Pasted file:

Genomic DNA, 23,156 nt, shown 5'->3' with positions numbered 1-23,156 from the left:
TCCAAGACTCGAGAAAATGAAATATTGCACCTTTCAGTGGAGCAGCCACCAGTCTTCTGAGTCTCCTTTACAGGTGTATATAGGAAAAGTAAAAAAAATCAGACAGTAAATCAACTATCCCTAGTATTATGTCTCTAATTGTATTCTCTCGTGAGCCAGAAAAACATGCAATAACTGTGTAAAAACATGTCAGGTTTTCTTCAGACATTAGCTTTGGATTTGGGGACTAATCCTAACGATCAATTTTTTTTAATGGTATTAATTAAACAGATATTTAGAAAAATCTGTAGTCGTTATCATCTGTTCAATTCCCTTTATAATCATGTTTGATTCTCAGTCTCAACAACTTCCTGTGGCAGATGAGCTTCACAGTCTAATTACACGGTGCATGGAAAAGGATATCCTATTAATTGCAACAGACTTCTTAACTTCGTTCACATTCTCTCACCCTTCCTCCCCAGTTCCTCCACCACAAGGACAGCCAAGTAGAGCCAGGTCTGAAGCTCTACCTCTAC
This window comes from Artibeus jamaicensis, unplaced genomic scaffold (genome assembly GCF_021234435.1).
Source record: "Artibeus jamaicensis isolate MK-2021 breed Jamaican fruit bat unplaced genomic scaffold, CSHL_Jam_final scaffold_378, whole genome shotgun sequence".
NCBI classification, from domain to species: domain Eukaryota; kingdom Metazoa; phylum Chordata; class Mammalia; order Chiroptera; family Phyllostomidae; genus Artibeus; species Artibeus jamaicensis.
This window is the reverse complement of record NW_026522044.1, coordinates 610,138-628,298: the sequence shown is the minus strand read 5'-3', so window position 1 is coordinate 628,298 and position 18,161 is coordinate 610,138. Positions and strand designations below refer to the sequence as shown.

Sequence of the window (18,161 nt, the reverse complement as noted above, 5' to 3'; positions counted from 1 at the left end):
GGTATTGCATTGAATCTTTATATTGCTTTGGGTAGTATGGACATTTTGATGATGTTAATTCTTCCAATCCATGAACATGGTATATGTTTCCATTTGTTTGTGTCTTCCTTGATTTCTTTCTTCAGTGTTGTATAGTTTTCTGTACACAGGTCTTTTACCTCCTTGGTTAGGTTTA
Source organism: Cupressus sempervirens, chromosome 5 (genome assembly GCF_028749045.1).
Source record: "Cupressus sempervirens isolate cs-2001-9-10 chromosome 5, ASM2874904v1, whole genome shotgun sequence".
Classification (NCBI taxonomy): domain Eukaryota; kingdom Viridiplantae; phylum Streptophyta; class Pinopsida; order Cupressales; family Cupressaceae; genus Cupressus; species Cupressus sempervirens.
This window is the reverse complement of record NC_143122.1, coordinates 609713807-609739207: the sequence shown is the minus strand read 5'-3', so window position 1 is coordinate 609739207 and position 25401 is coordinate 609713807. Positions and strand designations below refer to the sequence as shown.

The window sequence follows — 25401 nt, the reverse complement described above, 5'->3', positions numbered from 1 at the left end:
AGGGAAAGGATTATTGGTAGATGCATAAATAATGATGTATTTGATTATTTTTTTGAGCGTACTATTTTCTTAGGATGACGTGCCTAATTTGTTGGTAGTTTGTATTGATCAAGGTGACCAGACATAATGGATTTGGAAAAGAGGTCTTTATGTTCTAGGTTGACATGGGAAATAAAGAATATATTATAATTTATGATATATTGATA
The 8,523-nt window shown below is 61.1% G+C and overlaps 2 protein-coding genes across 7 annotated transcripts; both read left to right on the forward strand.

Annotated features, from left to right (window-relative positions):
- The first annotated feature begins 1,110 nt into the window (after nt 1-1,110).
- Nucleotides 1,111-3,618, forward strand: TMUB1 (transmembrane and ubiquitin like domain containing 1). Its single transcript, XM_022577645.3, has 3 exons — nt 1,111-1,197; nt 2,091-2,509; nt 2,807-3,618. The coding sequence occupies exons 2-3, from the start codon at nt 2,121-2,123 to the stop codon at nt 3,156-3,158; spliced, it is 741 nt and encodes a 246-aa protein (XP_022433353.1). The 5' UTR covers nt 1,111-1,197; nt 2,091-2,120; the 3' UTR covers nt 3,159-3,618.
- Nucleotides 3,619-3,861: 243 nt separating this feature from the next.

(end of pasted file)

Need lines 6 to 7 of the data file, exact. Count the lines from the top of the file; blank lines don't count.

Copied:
This window is the reverse complement of record NW_026522044.1, coordinates 610,138-628,298: the sequence shown is the minus strand read 5'-3', so window position 1 is coordinate 628,298 and position 18,161 is coordinate 610,138. Positions and strand designations below refer to the sequence as shown.

Sequence of the window (18,161 nt, the reverse complement as noted above, 5' to 3'; positions counted from 1 at the left end):